Animal Welfare: What Is It?

Animal welfare… we write about it a lot on the CZS Insights blog and there is an entire department at Brookfield Zoo named for it. But what is it and how do we study it?

What is Animal Welfare?

Lately, we have all been thinking more about family, friends, and our own physical and mental health. That is exactly what the CZS animal welfare researchers are studying with the animals at the zoo. Animal welfare is defined as an animal’s collective physical, mental, and emotional states over a period of time (AZA, 2020). The goal of animal welfare research is to determine if an animal or group of animals (for example an ant colony or school of fish) is thriving within their environment.

To achieve good welfare in a zoo or aquarium environment an animal must be provided with the appropriate food, water, shelter, and medical care along with environmental enrichment that improves the habitat beyond basic behavioral and cognitive needs. For example, animals can be provided with complex environmental enrichment that challenges their ability to learn and solve new problems. Overall, an animal with good welfare will have appropriate medical care and nutrition, safe shelter from the elements, and enriching and stimulating environment, the ability to express species-appropriate behaviors, and will not suffer unnecessary fear and distress.

How Do We Know If An Animal Has Good Welfare?

The way an animal is responding to its environment can be measured by looking at both its behavior and physiology. Many behavioral responses to the environment can be easy to spot. For example, a tiger may spend time chasing an enrichment item that looks or acts like prey. This chasing behavior results in the tiger engaging in species-appropriate behavior and more physical activity. Researchers and animal care specialists can keep track of behaviors associated with positive and negative welfare over time to monitor an animal’s welfare.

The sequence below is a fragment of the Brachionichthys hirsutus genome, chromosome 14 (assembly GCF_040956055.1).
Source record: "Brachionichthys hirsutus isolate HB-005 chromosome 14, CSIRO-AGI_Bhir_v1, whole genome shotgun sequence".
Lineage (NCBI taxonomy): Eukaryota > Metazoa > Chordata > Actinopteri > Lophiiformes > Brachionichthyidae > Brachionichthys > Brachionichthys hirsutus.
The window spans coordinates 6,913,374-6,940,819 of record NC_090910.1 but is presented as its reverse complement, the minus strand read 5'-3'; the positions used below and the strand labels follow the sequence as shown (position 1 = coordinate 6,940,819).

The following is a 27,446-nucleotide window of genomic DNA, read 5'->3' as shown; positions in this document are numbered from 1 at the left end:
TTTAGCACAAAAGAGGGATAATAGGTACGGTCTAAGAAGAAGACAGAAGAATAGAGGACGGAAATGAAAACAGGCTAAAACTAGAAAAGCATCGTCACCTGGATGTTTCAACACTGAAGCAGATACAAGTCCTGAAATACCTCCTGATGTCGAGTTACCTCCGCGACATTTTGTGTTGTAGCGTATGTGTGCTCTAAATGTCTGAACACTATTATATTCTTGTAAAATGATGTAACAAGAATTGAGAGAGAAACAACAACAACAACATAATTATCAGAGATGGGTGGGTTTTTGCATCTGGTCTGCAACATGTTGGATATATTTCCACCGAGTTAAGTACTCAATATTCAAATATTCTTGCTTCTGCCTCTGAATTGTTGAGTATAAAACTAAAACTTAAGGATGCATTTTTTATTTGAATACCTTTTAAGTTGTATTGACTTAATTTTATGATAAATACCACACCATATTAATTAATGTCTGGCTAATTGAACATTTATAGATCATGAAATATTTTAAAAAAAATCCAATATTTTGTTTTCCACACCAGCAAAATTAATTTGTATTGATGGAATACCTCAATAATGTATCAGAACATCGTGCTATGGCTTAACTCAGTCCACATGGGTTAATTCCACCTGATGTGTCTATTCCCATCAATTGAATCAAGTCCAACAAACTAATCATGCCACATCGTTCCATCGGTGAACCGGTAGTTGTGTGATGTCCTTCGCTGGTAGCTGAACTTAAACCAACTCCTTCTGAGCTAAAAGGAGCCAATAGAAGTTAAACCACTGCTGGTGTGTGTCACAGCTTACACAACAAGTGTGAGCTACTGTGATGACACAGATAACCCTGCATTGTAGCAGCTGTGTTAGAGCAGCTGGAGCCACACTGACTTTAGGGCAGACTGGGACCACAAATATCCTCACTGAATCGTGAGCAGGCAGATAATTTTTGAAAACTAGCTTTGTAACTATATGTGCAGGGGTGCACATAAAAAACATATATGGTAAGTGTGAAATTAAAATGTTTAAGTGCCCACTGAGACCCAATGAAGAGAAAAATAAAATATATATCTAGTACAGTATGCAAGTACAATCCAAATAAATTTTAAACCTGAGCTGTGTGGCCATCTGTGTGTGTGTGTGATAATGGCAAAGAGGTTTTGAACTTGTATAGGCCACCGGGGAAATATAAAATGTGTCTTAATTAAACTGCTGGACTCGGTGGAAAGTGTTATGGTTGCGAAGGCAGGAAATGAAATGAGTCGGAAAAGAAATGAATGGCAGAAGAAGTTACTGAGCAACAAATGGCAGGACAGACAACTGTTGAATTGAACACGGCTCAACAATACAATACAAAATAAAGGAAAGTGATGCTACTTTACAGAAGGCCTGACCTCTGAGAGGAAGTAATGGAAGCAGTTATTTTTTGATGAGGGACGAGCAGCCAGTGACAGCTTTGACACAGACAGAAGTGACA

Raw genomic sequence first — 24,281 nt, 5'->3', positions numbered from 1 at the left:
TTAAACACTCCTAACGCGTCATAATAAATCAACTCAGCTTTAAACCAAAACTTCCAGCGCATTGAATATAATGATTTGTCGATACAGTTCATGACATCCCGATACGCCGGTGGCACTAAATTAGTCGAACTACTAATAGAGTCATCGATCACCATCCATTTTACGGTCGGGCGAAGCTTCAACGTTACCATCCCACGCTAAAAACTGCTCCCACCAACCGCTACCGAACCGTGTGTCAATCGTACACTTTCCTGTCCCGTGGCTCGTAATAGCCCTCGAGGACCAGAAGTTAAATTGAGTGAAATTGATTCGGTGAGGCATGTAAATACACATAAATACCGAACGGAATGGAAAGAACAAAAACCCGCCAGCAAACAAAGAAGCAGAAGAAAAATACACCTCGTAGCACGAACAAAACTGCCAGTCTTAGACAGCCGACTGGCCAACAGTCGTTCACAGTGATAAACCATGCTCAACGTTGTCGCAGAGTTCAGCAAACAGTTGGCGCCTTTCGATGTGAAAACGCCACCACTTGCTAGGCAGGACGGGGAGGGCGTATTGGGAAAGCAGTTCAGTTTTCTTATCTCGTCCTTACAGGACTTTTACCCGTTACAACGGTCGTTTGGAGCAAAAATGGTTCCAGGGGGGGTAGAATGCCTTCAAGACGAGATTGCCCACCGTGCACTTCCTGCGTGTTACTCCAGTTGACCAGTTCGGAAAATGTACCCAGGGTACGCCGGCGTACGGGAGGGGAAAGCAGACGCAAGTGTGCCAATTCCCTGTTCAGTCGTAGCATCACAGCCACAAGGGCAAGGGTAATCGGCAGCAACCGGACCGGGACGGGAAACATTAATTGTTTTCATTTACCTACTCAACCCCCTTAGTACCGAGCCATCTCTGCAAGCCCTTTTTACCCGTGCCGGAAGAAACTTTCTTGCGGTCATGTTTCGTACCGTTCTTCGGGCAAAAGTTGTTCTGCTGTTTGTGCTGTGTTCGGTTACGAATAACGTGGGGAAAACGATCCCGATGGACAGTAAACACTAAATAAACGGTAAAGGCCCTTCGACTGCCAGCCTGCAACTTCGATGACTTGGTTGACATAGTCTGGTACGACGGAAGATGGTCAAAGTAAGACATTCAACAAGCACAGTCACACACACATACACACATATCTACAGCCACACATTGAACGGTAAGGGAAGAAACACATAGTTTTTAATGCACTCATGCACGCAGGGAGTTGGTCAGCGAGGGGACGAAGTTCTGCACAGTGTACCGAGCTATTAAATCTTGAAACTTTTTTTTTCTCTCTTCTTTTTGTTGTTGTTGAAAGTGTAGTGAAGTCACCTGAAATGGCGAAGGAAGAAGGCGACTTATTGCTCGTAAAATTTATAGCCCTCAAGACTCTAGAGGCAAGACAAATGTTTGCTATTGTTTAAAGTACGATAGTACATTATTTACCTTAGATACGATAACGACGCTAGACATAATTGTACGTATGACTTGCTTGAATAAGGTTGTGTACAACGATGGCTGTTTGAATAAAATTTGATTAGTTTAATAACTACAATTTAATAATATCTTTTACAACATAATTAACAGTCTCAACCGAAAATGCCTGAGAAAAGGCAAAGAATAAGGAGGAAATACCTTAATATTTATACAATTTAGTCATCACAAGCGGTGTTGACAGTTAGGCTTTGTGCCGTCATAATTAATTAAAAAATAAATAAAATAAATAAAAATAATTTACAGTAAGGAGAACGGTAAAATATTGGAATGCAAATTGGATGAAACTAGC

The physiological responses to the environment cannot be evaluated by the casual observer but can be examined through changes in biological responses such as heart rate, blood pressure, and adrenal hormones. When the tiger is chasing the enrichment item, the tiger will experience a temporary increase in heart rate and blood pressure. They will anticipate the reward of capturing the prey resulting in an increase in cortisol. Researchers can collect repeated biological samples from an individual to look at their responses to many events over time. An animal with good welfare will have an appropriate hormonal response to a stressful (positive or negative) event.

By collecting information about the behavioral and physiological responses of an animal to its environment, we can get a picture of the animal’s mental and physical health.

The Standard

The Association of Zoos and Aquariums is the primary accrediting body for zoos and aquariums in the United States. Zoos and aquariums that are accredited meet or exceed the established standards and best practices for care and management of the animals in their care. While researching and monitoring animal welfare has been practiced in zoos for quite some time, the Association of Zoos and Aquariums formally added a new standard that specifically addresses animal welfare to their accreditation process in 2018. The standard was designed to ensure all accredited zoos and aquariums have designed a strategic framework to assess and evaluate animal welfare. The Chicago Zoological Society exceeded the accreditation requirements with the establishment of the Center for the Science of Animal Care and Welfare a decade before the new standard and has always been a leader in cutting-edge animal welfare science.

Protecting the welfare of the animals in their care is the ethical responsibility of all zoos and aquariums. By continually measuring an animal’s understanding of their experience (their welfare) in a structured way, we can learn how to continually improve their environments and make the most well-informed care and management decisions.

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Posted: 12/15/2020 10:21:04 AM by Sean Keeley


CZS & Brookfield Zoo

Since the opening of Brookfield Zoo in 1934, the Chicago Zoological Society has had an international reputation for taking a cutting-edge role in animal care and conservation of the natural world. Learn more about the animals, people, and research that make up CZS here at our blog.
 

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